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The Nation

Atlantic City mayor resigns after absence

Robert Levy vanished in the midst of a probe into his military record and says he was having medical treatment.

October 11, 2007|Erika Hayasaki | Times Staff Writer

NEW YORK — Robert Levy, the mayor of Atlantic City, N.J., who disappeared for two weeks amid a federal investigation into his military record, resigned Wednesday, his lawyer said.

Attorney Edwin Jacobs said that the mayor had been undergoing treatment for substance abuse and mental health issues since city officials last heard from him Sept. 26.

"Mr. Levy has concluded that public confidence is so eroded. . . that the only responsible action is to step down," Jacobs said.

Levy had been taking medicine to treat back pain and post-traumatic stress disorder he developed from his war service. Jacobs said Levy's problems had been exacerbated by a federal investigation into his military background -- launched after the Press of Atlantic City reported that the mayor had not been a member of the Green Berets, as he has claimed.

Federal officials have been looking into whether Levy, 64, lied about his service in order to increase his veteran's benefits. The mayor was in the Army for 20 years -- serving two tours of duty in Vietnam -- and received numerous medals, awards and citations, Jacobs said.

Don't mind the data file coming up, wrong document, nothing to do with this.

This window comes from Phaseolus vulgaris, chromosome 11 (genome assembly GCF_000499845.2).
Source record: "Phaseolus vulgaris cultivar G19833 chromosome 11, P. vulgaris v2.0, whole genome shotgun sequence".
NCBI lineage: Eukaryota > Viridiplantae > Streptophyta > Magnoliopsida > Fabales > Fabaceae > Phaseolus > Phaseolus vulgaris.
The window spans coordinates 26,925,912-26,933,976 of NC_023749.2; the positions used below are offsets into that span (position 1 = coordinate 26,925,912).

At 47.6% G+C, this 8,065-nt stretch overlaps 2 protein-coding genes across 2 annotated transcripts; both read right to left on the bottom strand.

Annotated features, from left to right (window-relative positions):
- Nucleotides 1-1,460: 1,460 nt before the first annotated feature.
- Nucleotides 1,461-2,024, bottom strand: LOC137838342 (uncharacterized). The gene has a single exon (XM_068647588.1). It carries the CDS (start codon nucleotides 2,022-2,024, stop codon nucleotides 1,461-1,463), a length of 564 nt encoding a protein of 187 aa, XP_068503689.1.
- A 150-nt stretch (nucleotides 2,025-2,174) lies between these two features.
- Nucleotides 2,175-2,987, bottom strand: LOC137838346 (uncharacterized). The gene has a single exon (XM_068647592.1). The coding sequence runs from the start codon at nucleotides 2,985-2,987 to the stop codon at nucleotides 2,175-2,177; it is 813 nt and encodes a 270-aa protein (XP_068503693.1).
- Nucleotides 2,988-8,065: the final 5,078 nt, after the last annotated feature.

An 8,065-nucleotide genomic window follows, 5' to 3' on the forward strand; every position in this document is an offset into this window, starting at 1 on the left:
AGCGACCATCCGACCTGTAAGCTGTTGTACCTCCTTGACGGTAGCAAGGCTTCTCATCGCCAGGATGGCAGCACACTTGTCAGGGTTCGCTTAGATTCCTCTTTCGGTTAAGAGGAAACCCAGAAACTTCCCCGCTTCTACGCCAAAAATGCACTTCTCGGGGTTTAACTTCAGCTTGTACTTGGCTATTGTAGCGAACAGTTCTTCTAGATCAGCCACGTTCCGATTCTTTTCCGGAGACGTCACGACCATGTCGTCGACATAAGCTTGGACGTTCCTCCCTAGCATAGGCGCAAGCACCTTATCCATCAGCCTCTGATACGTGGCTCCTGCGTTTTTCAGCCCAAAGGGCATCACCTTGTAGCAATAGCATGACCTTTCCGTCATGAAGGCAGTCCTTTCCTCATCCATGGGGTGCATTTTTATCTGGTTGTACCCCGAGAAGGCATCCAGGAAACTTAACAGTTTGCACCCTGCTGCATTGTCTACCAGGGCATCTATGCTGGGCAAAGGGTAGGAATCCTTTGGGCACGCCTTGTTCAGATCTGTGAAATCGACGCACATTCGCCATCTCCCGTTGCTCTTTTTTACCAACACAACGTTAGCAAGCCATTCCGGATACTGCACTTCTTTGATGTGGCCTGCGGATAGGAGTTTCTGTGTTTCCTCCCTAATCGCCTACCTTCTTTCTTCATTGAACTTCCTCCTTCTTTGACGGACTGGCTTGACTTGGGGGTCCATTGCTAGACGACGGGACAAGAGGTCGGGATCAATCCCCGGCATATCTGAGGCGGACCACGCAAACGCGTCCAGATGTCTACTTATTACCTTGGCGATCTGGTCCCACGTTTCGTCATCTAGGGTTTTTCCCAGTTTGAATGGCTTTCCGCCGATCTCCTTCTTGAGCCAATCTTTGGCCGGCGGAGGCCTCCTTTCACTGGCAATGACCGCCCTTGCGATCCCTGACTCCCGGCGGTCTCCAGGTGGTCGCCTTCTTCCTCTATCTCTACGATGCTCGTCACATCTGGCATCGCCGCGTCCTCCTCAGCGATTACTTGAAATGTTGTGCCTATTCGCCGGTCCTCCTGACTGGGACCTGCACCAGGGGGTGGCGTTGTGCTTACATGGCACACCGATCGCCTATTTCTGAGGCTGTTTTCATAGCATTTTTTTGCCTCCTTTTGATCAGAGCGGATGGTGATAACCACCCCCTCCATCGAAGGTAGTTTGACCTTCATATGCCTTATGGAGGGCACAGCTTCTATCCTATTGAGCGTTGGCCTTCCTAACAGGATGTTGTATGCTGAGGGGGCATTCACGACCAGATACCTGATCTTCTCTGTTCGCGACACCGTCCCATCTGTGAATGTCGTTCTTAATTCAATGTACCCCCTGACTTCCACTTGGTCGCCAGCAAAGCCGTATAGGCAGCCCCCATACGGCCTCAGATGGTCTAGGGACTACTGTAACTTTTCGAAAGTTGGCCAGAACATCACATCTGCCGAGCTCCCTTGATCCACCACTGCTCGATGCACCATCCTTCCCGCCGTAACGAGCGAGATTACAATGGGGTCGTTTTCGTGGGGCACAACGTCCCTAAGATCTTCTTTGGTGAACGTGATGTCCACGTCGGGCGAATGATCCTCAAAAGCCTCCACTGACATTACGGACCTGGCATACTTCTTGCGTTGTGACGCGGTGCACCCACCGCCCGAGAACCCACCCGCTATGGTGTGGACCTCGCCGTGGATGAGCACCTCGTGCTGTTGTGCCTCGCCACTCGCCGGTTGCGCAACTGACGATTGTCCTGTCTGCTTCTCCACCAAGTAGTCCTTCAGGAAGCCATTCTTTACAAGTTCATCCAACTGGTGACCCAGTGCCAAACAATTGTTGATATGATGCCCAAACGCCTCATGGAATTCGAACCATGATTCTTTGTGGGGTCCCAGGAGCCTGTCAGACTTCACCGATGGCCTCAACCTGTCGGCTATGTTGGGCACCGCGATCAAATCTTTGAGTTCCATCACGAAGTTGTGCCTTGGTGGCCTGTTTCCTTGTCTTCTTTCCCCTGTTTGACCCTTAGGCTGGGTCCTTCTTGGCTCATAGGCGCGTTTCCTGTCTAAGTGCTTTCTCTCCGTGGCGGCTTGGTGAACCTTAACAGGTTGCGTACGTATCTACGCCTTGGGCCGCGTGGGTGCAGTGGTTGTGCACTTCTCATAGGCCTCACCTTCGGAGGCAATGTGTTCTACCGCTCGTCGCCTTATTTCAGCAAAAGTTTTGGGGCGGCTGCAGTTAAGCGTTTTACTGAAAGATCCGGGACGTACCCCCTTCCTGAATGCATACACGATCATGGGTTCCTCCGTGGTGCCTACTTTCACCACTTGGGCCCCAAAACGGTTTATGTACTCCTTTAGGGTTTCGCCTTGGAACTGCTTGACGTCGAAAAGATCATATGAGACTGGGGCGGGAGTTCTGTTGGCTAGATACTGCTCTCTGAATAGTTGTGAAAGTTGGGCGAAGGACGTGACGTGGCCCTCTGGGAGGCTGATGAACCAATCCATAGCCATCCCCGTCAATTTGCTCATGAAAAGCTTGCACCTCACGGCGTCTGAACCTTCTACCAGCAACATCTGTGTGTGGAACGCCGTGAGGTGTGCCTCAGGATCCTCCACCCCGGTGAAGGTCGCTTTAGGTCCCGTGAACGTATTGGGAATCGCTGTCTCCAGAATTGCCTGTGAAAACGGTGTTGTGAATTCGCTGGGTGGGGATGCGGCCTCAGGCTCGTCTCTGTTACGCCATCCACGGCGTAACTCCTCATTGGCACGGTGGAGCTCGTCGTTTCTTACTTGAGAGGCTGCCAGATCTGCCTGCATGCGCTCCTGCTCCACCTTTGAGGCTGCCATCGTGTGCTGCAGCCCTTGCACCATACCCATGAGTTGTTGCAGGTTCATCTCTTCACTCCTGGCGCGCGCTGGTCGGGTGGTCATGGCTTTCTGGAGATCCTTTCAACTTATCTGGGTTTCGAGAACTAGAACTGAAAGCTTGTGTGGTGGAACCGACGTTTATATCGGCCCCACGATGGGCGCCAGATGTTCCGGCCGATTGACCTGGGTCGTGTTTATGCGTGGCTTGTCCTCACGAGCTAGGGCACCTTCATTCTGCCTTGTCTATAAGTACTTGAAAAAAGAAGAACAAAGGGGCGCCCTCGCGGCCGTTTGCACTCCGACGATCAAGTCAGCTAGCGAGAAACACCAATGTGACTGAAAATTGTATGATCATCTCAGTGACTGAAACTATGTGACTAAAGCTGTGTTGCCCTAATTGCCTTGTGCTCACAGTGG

"The pending investigation has called into question two of those awards, neither of which appear to be supported by an appropriate military order," Jacobs said.

Residents in the seaside gambling resort city of 40,500 had reported seeing Levy leave Sept. 26 in his city-issued silver Dodge Durango. After his disappearance, Gov. Jon S. Corzine asked the attorney general to look into whether Levy had abandoned his office, and a city councilman asked a judge to appoint the council president as mayor pending a new election. The city's business administrator, Domenic Cappella, has been serving as acting mayor.

The political saga seemed run-of-the mill to many in Atlantic City. Residents have grown accustomed to corruption and suspicion in local government. Four of the last eight mayors have been arrested, and one-third of last year's nine-member City Council is in prison or under house arrest.

On Wednesday, the City Council president, William Marsh, was sworn in as acting mayor.

--

erika.hayasaki@latimes.com

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